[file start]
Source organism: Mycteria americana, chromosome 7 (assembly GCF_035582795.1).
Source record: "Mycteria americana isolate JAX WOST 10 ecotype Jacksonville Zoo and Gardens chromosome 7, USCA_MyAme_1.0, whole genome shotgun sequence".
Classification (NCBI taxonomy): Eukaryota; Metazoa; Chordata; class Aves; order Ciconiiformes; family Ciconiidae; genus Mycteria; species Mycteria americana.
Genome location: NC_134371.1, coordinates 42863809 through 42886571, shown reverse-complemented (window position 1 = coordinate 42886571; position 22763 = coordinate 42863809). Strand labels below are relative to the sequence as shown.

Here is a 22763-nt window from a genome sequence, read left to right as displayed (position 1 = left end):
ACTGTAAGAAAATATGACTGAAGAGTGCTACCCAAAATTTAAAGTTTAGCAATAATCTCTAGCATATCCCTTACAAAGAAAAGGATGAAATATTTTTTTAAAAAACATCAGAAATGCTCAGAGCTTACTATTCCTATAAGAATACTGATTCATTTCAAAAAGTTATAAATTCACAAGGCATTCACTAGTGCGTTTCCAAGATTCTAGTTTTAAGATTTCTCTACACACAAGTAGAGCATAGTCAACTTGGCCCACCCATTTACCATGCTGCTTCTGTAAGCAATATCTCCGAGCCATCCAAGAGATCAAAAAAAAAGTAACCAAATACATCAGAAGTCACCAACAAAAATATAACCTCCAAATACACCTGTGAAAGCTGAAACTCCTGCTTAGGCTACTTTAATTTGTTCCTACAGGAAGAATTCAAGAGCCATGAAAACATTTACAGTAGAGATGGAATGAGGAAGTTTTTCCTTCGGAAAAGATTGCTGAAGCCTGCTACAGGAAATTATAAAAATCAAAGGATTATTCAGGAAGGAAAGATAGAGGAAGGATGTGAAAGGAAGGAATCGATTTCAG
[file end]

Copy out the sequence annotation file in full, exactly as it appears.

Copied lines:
Source organism: Mycteria americana, chromosome 7 (assembly GCF_035582795.1).
Source record: "Mycteria americana isolate JAX WOST 10 ecotype Jacksonville Zoo and Gardens chromosome 7, USCA_MyAme_1.0, whole genome shotgun sequence".
Classification (NCBI taxonomy): Eukaryota; Metazoa; Chordata; class Aves; order Ciconiiformes; family Ciconiidae; genus Mycteria; species Mycteria americana.
Genome location: NC_134371.1, coordinates 42863809 through 42886571, shown reverse-complemented (window position 1 = coordinate 42886571; position 22763 = coordinate 42863809). Strand labels below are relative to the sequence as shown.

Here is a 22763-nt window from a genome sequence, read left to right as displayed (position 1 = left end):
ACTGTAAGAAAATATGACTGAAGAGTGCTACCCAAAATTTAAAGTTTAGCAATAATCTCTAGCATATCCCTTACAAAGAAAAGGATGAAATATTTTTTTAAAAAACATCAGAAATGCTCAGAGCTTACTATTCCTATAAGAATACTGATTCATTTCAAAAAGTTATAAATTCACAAGGCATTCACTAGTGCGTTTCCAAGATTCTAGTTTTAAGATTTCTCTACACACAAGTAGAGCATAGTCAACTTGGCCCACCCATTTACCATGCTGCTTCTGTAAGCAATATCTCCGAGCCATCCAAGAGATCAAAAAAAAAGTAACCAAATACATCAGAAGTCACCAACAAAAATATAACCTCCAAATACACCTGTGAAAGCTGAAACTCCTGCTTAGGCTACTTTAATTTGTTCCTACAGGAAGAATTCAAGAGCCATGAAAACATTTACAGTAGAGATGGAATGAGGAAGTTTTTCCTTCGGAAAAGATTGCTGAAGCCTGCTACAGGAAATTATAAAAATCAAAGGATTATTCAGGAAGGAAAGATAGAGGAAGGATGTGAAAGGAAGGAATCGATTTCAG